A BBC production (that means quality, people!) set in the Victorian Era in Whitechapel and dealing with the police dealing with the aftermath of the Jack the Ripper case. It is a dark and sometimes very violent series dealing with an era that is not the brightest for London.
Detective Inspector Edmund Reid (played by Matthew Macfadyen) has become obsessed with the fact that he was not able to solve that case. It seems to be colouring everything he does. This flawed hero has a couple of other obsessions on his very full plate.
Season Four kicks off right where Season Three left off. Like no time has passed. Covertly Reid returns to Whitechapel to work on a case begun by Detective Inspector Bennet Drake (played by Jerome Flynn) and Captain Homer Jackson (played by Adam Rothenberg). Reid has a lot of adjusting to do to come to terms with the fact that he is working under Drake. Then has to move on because it seems like the murders keep coming one after another fast and furiously.
Historical police dramas are sometimes tricky things to pull off. Hard to keep modern audiences engaged in something that some might fight old fashioned and too far removed technologically. The show makes up for that tenfold in solid acting, well written storylines, involved character development and relationships as well as engaging in interesting social issues from the time. As such it is quite thought provoking.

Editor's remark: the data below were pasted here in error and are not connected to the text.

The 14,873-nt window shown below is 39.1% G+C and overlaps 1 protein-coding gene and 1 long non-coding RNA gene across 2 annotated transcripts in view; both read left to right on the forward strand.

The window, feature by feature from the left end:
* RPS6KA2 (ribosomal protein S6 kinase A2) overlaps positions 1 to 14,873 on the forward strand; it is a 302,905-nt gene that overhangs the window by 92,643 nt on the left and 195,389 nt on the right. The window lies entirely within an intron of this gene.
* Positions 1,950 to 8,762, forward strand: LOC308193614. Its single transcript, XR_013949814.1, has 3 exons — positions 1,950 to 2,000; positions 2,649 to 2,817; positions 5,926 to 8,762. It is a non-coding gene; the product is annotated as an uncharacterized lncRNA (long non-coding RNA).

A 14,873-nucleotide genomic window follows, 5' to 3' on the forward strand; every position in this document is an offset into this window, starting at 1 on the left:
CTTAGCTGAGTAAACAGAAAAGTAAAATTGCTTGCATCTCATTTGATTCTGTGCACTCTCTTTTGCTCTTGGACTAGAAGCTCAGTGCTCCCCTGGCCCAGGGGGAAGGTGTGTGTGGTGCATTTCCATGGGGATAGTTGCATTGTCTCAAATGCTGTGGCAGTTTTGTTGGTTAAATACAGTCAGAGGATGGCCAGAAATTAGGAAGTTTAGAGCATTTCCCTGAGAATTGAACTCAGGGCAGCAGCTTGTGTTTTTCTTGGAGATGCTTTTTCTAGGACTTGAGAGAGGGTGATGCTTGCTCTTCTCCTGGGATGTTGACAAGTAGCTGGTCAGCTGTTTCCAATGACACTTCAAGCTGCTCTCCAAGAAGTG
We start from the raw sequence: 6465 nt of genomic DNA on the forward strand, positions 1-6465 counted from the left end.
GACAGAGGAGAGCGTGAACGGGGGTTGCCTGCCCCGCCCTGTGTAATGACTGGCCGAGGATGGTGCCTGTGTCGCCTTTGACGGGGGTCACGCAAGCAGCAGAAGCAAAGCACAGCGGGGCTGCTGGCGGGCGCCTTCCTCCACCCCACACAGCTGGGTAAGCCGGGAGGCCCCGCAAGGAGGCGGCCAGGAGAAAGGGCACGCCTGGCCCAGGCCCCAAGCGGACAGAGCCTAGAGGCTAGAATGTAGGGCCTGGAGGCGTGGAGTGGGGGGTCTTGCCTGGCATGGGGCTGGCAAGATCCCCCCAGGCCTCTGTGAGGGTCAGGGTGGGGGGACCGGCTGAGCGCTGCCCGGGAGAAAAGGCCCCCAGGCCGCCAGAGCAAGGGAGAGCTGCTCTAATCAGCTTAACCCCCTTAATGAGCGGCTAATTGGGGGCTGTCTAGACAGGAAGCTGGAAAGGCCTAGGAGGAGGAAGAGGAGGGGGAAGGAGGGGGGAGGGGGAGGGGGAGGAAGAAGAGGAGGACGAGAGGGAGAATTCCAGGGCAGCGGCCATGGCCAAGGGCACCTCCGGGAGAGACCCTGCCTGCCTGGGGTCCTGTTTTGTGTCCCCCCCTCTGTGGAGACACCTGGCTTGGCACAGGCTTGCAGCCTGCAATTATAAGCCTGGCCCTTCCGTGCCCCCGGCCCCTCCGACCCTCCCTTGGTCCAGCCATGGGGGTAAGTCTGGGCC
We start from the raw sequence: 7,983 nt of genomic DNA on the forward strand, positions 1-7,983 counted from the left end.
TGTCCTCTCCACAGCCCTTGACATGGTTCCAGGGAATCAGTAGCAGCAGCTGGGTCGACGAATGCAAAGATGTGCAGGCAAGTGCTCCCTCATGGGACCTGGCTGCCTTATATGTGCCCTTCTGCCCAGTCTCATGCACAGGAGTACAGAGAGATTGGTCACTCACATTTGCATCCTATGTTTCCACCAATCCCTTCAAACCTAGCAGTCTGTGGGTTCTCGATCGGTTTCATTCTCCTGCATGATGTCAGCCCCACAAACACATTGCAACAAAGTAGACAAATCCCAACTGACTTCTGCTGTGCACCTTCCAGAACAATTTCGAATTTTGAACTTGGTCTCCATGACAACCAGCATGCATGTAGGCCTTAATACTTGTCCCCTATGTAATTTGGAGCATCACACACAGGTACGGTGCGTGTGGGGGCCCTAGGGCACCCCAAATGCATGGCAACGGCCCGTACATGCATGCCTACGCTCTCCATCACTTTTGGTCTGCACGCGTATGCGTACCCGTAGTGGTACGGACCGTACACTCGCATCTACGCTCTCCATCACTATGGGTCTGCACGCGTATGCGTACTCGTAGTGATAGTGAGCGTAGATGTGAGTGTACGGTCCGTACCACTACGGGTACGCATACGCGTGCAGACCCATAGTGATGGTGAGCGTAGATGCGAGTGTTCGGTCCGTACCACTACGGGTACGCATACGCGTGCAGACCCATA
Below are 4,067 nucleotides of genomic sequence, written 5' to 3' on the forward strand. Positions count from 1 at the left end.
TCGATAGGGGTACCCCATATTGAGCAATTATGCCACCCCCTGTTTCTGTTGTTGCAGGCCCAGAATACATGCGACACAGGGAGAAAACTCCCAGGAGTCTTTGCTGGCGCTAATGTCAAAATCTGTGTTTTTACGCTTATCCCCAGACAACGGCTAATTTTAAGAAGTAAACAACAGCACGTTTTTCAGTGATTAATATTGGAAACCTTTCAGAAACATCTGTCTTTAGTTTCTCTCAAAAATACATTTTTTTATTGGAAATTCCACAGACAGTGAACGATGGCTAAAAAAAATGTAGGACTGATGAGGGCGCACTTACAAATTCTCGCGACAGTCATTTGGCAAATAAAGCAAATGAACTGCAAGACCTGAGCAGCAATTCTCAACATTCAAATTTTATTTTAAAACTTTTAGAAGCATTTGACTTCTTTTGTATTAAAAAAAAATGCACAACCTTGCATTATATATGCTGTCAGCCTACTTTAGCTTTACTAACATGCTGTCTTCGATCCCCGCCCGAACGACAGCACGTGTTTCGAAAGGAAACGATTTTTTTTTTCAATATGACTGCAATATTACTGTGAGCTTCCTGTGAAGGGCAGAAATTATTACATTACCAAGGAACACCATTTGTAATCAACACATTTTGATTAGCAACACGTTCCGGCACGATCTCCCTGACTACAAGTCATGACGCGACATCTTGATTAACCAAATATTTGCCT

Each character, whether a frontline one or a more minor one, is fleshed out and complex. They all have flaws and strengths. Makes them very interesting to watch because they are not overly predictable. No romanticizing of the characters or period. Which is rather refreshing.
Some might be turned off by the violence (there is quite a bit) but for those who can manage it as a result there is a gritty and realistic tone that not many series achieve. Stick with it. Turn away during the many interrogation beatings that happen. But stick with it as there is a big payoff in the end.